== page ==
My Grandfather’s Coat
Written by Jim Aylesworth
Illustrated by Barbara McClintock
This retold story based on the old Yiddish folksong, “I Had a Little Overcoat”, has been put into picture books numerous times in recent years. However, this compelling re-telling based on the notion of not wasting anything has added new dimensions. After the material is too small for even a tie, the Grandfather tailor makes it into a toy mouse. Even after that is worn out, it finds a charming new use.
The author and artist notes at the end provide the connection between the folk tale and reality as each of them have family ancestors who were both emigrants and thrifty, resourceful people.
The artist note will also be of help for teachers as Barbara tells readers how she chose where to set the book. She shares information regarding the wedding scene in the book. It was based on the synagogue in Hebron, Connecticut. Art teachers and parents can use this as an example that art comes from real life in many instances.
The short, clear text is rhythmic and will delight silent readers as well as those listening. Children will enjoy guessing what grandfather will make out of the coat each time it wears thin.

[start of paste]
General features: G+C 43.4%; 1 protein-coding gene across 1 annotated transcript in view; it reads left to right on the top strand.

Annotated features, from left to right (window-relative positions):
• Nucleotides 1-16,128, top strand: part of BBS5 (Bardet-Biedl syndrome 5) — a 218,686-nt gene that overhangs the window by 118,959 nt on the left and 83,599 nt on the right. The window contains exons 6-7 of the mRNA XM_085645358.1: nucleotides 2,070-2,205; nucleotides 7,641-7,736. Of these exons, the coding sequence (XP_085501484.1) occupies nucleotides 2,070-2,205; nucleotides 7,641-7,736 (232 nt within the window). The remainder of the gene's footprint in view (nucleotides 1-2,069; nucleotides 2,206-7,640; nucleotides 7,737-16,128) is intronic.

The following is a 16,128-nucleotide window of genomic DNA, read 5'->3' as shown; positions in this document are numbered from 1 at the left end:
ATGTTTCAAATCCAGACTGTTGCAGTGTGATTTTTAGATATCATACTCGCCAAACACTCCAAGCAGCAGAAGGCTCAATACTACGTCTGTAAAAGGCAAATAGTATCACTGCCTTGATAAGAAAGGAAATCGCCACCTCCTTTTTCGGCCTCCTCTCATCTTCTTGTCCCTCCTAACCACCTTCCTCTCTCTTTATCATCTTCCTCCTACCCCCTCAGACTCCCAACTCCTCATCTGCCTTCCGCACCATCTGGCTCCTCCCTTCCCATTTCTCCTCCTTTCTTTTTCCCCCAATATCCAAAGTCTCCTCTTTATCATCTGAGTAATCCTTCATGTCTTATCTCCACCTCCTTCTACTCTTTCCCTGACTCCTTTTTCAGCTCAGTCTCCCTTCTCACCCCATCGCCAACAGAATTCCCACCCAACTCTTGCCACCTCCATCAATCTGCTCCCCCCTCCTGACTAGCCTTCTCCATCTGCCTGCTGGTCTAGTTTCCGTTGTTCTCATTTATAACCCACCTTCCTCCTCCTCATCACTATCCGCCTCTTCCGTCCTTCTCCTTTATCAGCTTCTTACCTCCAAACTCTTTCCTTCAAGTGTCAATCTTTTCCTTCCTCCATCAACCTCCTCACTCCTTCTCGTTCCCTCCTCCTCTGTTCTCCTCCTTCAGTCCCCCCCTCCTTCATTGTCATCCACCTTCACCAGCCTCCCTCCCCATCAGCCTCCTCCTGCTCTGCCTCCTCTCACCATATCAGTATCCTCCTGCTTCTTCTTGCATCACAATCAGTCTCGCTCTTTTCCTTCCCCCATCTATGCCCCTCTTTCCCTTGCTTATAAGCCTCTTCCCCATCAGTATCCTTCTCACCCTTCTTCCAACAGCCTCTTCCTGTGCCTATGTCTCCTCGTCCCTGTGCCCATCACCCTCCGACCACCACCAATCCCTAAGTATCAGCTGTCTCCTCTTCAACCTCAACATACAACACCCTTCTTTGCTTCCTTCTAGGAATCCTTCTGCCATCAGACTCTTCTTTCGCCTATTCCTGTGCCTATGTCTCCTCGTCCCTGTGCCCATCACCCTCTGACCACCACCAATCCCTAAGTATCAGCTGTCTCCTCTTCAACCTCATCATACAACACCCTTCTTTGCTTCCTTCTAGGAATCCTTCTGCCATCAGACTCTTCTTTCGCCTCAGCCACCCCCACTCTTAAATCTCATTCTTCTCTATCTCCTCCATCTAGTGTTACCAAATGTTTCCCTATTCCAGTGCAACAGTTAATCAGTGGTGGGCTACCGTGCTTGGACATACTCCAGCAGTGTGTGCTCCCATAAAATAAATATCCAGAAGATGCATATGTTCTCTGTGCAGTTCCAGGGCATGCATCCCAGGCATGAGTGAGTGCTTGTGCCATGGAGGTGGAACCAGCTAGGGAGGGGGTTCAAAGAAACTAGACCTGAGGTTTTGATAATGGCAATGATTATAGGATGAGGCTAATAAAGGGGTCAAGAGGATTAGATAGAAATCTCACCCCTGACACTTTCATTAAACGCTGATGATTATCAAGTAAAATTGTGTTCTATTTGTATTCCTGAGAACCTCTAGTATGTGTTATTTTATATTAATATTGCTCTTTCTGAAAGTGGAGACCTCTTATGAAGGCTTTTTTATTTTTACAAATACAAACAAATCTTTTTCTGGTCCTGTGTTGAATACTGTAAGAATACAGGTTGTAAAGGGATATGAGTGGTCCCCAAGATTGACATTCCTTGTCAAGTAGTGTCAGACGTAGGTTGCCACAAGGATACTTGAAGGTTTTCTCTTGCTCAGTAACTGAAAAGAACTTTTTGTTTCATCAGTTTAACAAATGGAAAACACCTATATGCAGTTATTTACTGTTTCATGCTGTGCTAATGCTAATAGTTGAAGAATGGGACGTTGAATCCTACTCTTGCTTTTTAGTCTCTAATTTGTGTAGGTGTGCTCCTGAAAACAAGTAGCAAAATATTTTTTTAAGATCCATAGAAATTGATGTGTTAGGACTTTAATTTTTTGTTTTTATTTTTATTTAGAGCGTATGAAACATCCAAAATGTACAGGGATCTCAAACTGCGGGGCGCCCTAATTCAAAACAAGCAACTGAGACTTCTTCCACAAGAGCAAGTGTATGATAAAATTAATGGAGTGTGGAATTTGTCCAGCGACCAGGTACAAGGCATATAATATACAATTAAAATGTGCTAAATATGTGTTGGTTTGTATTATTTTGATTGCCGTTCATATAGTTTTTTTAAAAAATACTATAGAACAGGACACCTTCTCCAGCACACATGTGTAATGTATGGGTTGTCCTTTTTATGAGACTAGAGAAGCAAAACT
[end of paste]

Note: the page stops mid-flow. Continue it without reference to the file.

Teachers and librarians in the public schools will be able to meet core curriculum standards in reading, literacy, art, geography and history with this beautifully illustrated book. The water colors are soft and inviting. They make the reader comfortable enough to stay awhile to study each detail and still want to return again later to visit grandfather. Everything about the story and the art work speak, not only, about how much grandfather loved the coat; but about how much the little girl loved grandfather.
- Title: My Grandfather’s Coat
- Author: Jim Aylesworth
- Illustrator: Barbara McClintock
- Publisher: Scholastic, 2014
- Reviewer: Elizabeth Swartz
- Format: Hardcover, 32 pages
- ISBN: 978-0-439-92545-7
- Genre: Retold folktale, picture book
- Grade level: Preschool to 3
- Extras: Author’s Note, Illustrator’s Note. Both tell of their own connection with family immigrations. Also explained are the models for some of the illustrations, such as the synagogue in Hebron, Connecticut.